I’m often asked what is the one thing that separates successful options traders from those that just can’t get over the hump? The answer is simple.
It doesn’t matter if you are just starting or have an advanced grasp of all things options, if you don’t think of yourself as a risk manager first, you will fail—it’s just a matter of time. The law of large averages will eventually catch up to you.
Proper risk management is what separates those that succeed from those that continually struggle or simply just give up.
What people struggle with is trying to find the latest and greatest strategy, constantly hopping from one strategy to the next. But the journey is futile as strategy is far less important than proper risk management. And in many cases, the strategy that people leave is perfectly suitable for long-term gains. It’s the risk management, or lack thereof, that people neglect.
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Placing trades is the easiest part of the trading process. Anyone can place a trade. It’s how you handle the trade after the fact that allows you to be profitable over the long term.
Which is why you MUST think of yourself as a risk manager first, especially if you are taking a truly quant-based approach. The law of large numbers is your foundation but managing sequence risk is the obstacle that most traders just can’t overcome … and that’s because people become emotionally attached to their trades.
Sequence risk is the possibility that a trader could suffer multiple losses in a row. The best way to combat sequence risk is through proper position sizing. Position sizing mitigates the impact of consecutive losses. The lower the capital risked per trade, the lower the probability that a sequence of losing trades will cause a significant drawdown.
The table below shows how sequence risk can impact your overall account and why it is imperative that you use proper position size when investing/trading.
Again, we know losing trades are going to occur. It’s a hard fact that we must accept. So trades must be managed appropriately. And the first step is proper position size.
The most important decision you will make as a successful options trader is how much to allocate per trade. From a risk-management standpoint, maintaining a consistent position size among your trades is of the utmost importance. We want to limit the havoc that one trade could have on our portfolio.
For simplicity’s sake, let’s say our trading account stands at $10,000 in this example.
In one case, we have allocated 50% per trade. In the other, we have allocated 5% per trade.
Position Sizing with a $10,000 Account (50% allocated per trade):
One position, equally weighted at $5,000. With each trade, a 10% drop will cause a 5% drop in our overall portfolio. A 20% drop will cause a 10% drop, 30% would be 15% . . . you get the picture.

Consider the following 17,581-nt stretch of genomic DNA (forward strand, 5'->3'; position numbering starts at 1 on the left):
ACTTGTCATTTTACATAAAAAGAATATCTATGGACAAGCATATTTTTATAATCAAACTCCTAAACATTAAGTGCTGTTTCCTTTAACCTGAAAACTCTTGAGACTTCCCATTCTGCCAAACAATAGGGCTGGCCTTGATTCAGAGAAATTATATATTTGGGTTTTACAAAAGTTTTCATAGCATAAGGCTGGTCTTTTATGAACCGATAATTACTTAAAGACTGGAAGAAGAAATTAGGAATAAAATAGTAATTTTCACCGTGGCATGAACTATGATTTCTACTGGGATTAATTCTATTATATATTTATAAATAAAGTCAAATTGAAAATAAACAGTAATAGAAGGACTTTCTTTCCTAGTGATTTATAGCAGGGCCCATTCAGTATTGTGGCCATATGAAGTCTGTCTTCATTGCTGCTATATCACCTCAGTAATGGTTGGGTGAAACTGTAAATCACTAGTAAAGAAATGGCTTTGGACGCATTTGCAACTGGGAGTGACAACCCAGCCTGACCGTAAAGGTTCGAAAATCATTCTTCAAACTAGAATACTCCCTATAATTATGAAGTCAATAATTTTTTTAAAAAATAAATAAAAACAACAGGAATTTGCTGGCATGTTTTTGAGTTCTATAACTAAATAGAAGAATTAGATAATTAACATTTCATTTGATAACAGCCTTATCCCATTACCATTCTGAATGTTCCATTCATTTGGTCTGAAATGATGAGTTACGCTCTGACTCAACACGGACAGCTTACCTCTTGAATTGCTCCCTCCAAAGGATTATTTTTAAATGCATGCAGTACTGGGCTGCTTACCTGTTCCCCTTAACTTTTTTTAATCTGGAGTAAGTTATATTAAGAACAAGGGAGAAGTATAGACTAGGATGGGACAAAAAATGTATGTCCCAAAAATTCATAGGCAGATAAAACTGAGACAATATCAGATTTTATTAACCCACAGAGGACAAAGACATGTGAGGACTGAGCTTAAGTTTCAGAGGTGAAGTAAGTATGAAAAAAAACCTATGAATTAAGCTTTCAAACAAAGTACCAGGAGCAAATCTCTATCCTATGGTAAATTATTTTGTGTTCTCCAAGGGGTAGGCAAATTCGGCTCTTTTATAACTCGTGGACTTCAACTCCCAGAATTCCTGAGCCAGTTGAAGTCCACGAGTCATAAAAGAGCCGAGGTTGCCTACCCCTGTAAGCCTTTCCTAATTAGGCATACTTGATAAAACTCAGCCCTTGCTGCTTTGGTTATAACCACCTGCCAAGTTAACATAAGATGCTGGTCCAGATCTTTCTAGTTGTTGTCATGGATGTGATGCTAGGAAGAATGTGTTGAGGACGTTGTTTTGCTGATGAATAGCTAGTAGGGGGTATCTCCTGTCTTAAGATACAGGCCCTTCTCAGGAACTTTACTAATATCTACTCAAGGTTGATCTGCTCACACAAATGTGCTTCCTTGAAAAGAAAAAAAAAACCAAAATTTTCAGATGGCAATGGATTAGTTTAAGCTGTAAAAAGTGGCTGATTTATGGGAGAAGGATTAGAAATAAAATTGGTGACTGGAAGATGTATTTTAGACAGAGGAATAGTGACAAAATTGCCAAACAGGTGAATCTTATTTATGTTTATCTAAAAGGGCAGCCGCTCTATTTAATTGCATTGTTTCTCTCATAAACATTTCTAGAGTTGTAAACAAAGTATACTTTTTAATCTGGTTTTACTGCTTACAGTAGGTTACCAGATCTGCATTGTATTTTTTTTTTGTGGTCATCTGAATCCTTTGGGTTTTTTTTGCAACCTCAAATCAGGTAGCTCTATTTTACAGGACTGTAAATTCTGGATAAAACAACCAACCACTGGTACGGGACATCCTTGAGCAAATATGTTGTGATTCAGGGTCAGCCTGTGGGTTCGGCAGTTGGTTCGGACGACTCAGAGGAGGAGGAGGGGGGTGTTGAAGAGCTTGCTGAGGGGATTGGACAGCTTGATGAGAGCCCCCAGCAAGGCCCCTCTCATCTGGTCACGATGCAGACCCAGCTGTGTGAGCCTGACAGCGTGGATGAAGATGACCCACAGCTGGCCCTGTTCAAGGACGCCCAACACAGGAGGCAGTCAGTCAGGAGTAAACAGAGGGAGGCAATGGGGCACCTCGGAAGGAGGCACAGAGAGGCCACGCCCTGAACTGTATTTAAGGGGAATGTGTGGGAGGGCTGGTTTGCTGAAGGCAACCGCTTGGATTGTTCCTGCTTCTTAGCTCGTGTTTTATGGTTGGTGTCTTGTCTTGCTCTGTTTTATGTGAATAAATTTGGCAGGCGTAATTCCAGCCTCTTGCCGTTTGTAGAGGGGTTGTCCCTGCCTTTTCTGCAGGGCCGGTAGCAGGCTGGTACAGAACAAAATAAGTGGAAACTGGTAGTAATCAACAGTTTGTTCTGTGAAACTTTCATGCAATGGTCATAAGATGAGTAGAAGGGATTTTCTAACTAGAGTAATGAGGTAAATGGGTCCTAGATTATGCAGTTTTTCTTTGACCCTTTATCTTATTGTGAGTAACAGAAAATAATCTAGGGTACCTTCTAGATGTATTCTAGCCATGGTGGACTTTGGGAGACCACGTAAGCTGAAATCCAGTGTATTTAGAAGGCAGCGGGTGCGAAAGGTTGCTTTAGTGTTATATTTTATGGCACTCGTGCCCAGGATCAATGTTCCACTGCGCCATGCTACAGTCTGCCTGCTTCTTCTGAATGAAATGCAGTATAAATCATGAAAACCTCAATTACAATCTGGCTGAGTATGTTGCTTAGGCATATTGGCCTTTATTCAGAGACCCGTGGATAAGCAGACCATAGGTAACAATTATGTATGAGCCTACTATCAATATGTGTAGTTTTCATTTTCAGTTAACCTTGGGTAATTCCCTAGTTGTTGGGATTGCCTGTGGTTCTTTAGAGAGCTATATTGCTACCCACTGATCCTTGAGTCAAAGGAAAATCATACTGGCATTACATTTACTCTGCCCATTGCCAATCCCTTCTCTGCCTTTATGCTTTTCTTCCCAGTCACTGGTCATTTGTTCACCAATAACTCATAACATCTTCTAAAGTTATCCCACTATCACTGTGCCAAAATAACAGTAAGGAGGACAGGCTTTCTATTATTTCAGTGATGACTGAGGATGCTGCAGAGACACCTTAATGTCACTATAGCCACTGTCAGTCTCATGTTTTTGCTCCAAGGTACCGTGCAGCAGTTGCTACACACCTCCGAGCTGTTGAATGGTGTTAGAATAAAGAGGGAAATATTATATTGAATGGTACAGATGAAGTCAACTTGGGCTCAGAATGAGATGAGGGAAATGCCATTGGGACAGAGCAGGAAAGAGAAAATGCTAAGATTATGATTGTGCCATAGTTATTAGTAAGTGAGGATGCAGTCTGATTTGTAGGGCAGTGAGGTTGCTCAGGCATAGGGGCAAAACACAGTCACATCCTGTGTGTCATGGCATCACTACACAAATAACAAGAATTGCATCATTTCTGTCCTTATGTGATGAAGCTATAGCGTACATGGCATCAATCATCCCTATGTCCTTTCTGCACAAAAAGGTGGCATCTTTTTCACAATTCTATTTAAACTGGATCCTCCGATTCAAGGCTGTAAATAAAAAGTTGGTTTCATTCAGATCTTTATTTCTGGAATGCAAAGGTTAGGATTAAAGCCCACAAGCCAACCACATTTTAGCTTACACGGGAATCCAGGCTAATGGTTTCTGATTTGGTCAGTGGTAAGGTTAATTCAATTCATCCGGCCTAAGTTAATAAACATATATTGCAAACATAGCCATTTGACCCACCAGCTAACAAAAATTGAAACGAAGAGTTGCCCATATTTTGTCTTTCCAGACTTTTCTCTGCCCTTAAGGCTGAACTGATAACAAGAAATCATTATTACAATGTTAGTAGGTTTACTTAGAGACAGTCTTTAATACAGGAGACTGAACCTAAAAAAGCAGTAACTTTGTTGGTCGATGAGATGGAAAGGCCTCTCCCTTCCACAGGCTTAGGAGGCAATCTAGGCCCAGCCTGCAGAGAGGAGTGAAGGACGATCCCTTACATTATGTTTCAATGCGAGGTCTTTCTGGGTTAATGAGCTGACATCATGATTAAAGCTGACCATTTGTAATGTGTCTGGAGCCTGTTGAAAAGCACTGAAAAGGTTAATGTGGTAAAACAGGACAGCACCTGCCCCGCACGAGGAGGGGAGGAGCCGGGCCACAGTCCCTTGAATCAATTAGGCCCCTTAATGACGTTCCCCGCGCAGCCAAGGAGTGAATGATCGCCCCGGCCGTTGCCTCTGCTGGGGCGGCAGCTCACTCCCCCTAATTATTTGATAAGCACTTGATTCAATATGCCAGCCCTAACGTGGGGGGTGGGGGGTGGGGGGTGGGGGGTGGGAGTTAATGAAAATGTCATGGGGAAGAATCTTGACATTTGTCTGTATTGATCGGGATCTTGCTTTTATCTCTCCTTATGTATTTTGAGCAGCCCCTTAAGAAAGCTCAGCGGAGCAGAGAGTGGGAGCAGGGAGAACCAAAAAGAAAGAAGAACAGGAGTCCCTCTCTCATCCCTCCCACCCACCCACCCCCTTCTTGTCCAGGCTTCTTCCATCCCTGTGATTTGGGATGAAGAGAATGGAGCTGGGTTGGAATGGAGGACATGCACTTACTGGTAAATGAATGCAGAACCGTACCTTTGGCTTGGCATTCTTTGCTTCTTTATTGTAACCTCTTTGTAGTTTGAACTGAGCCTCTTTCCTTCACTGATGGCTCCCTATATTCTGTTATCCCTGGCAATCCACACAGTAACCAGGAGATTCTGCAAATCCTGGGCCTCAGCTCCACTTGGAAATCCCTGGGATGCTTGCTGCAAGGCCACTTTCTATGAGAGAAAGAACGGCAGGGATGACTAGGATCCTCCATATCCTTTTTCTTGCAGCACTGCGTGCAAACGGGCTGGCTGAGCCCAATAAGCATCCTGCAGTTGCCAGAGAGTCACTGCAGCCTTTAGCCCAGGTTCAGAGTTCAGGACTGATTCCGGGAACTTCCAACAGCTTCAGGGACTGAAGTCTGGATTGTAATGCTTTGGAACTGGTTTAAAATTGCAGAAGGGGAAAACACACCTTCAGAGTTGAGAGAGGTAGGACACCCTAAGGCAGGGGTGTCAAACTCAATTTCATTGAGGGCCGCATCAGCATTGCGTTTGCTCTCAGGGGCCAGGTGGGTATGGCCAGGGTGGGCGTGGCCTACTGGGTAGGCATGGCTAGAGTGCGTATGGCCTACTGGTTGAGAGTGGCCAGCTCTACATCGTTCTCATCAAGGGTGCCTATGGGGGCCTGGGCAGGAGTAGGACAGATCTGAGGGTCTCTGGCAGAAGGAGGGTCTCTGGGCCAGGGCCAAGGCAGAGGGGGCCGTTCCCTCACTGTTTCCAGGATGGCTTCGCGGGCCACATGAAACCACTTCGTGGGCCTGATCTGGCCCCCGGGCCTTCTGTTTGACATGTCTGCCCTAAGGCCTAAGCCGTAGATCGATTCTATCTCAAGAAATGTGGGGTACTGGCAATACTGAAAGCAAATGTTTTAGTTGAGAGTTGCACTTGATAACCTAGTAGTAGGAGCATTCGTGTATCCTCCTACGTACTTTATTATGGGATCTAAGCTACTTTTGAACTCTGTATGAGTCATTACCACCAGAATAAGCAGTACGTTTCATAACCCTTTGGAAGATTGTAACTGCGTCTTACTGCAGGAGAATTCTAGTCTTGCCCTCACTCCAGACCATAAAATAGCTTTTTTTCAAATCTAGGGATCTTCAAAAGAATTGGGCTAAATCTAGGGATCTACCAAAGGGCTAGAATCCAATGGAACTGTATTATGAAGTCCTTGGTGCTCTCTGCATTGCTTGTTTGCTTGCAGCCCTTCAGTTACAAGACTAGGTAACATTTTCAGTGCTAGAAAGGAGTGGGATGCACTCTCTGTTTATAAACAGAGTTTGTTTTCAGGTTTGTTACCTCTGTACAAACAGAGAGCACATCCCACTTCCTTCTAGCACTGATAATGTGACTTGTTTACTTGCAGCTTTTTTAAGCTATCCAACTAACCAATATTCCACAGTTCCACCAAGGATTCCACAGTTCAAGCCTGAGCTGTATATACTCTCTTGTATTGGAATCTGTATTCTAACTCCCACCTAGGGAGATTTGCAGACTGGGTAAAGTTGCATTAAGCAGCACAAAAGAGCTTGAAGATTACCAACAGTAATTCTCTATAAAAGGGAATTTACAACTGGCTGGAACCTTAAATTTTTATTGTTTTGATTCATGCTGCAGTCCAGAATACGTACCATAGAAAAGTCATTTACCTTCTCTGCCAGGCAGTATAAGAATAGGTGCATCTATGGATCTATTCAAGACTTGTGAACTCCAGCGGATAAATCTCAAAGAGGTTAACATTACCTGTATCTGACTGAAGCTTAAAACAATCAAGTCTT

Just knowing this gives every options trader the insight necessary to shape a position size and stop-loss strategy for maximum effectiveness.
Let’s say with each trade we set our stop-loss order at 50% of our allocated amount. For example, with 50% allocated to each trade, out stop-loss would be set at $2,500.
Two trades would only allow us to diversify among two positions with 50% of our overall portfolio value at risk.
Position Sizing with a $10,000 Account (5% allocated per trade):
One position, equally weighted at $500. So, with each trade, a 10% drop will cause a 0.5% drop in our overall portfolio. A 20% drop will cause a 1% drop, 30% would be 1.5% . . . again, you get the picture.
Our stop-loss with 5% allocated per trade is $250.
For example, if we had four iron condor trades open simultaneously, we would have $2,000 in play with only $1,000, or 10% of our overall portfolio, at risk.
If we assume our position size is $500 per trade and had four trades going at one time, our maximum loss is 10% or $1,000 of our overall portfolio.
A 10% loss in the portfolio would need an 11.11% overall gain to make up for the loss.
I realize the prior exercise is fairly simplistic. Again, it only begins the important discussion of money management. Without some form of money management, emotions take over.
And emotions are the enemy. Hindsight never exists in the present. We must realize that we will be wrong on occasion.
Knowing this allows us to prepare accordingly. We know over the long term that having a defined stop-loss will only serve to benefit the performance of our respective portfolios. More importantly, we always know when to sell. Of course, all of the above assumes that we prefer the straight percentage stop-loss.
If you want to be a successful trader/investor over the long term, then taking the time to figure out an appropriate position-sizing plan is imperative. Do not overlook this important concept.
Andy Crowder is a professional options trader, researcher and Chief Analyst of Cabot Options Institute. Formerly with Oppenheimer & Co. in New York, Andy has leveraged his investment experience to develop his statistically based options trading strategy which applies probability theory to option valuations in order to execute risk-controlled trades. This proprietary strategy has been refined through two decades of research and real-world experience and has been featured in the Wall Street Journal, Seeking Alpha, and numerous other financial publications.